The study which was based on all adults in NSW who received a prescription quit smoking medicine between 2011 and 2015, found when comparing varenicline and NRT patches as a prescribed pharmacotherapy, no difference in the risk of major cardiovascular events like heart attack and stroke.
The study, which used linked pharmaceutical dispensing, hospital and death records, also found a reduced risk of cardiovascular death among people using varenicline compared to those using nicotine patches.
Lead author, Dr Alys Havard from UNSW Sydney’s National Drug and Alcohol Research Centre (NDARC) and the Centre for Big Data Research in Health said; “Varenicline, which is known to be the most efficacious of the pharmacotherapies, may be prescribed in preference to NRT without fear of increasing patients’ risk of major cardiovascular events.”
“Because varenicline is more effective than NRT, this should have a downstream effect of more smoking cessation,” said Dr Havard.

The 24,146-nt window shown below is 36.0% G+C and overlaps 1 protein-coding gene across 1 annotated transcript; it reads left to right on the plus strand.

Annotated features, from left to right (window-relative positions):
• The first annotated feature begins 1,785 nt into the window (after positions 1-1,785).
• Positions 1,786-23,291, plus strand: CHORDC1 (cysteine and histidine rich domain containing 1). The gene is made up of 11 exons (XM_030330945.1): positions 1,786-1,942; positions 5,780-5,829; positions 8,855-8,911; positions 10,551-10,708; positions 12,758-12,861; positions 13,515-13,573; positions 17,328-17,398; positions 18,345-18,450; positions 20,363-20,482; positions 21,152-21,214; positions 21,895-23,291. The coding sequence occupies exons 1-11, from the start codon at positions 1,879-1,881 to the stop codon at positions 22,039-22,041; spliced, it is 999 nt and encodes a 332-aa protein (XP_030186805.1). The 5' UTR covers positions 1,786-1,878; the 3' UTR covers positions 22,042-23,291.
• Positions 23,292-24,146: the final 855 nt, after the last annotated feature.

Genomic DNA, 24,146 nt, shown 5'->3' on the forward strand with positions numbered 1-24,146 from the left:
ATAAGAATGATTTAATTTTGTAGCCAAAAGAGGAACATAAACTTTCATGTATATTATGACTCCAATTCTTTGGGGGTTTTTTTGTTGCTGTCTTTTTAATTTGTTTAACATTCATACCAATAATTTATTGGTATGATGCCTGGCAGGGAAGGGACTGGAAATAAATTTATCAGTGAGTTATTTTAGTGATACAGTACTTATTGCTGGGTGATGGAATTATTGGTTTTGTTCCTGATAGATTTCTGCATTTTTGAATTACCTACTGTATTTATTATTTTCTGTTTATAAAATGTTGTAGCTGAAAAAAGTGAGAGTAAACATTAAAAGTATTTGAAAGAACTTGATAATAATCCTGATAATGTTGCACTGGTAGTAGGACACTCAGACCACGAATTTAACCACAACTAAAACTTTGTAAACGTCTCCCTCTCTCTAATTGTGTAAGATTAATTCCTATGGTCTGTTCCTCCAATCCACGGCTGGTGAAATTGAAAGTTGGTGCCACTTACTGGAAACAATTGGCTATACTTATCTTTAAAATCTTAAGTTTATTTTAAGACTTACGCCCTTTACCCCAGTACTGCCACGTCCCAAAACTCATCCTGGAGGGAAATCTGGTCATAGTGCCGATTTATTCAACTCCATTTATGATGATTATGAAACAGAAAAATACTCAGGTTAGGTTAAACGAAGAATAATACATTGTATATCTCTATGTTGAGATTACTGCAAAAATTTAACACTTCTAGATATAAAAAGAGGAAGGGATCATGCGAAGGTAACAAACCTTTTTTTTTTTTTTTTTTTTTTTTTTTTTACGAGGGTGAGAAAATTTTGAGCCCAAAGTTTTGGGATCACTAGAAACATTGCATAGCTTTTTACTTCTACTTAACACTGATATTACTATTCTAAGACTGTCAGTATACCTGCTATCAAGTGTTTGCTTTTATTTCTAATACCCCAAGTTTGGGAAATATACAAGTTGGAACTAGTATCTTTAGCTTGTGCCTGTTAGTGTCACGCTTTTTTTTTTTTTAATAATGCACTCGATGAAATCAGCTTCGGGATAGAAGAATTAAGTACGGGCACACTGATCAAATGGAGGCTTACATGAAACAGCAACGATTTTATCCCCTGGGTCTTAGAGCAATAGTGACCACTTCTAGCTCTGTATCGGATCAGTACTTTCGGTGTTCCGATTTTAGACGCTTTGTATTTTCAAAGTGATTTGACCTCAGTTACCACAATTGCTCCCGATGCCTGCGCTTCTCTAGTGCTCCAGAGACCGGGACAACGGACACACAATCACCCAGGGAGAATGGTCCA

The study recognises that although there have been concerns about the possible increased risk of cardiovascular events associated with quit smoking medicines, the benefits of quitting smoking outweigh the potential risk from the medicines. It is therefore generally accepted that these medicines should be offered to everyone who wants to quit smoking.
“Knowing how these medicines compare to each other in terms of cardiovascular safety will help prescribers minimise any risk to their patients.”
“This is important new evidence that will help prescribers and patients wanting to quit smoking.”
You can read the paper In JAMA Network Open here.
Katie Moses: P: 0401 713 850 | email@example.com
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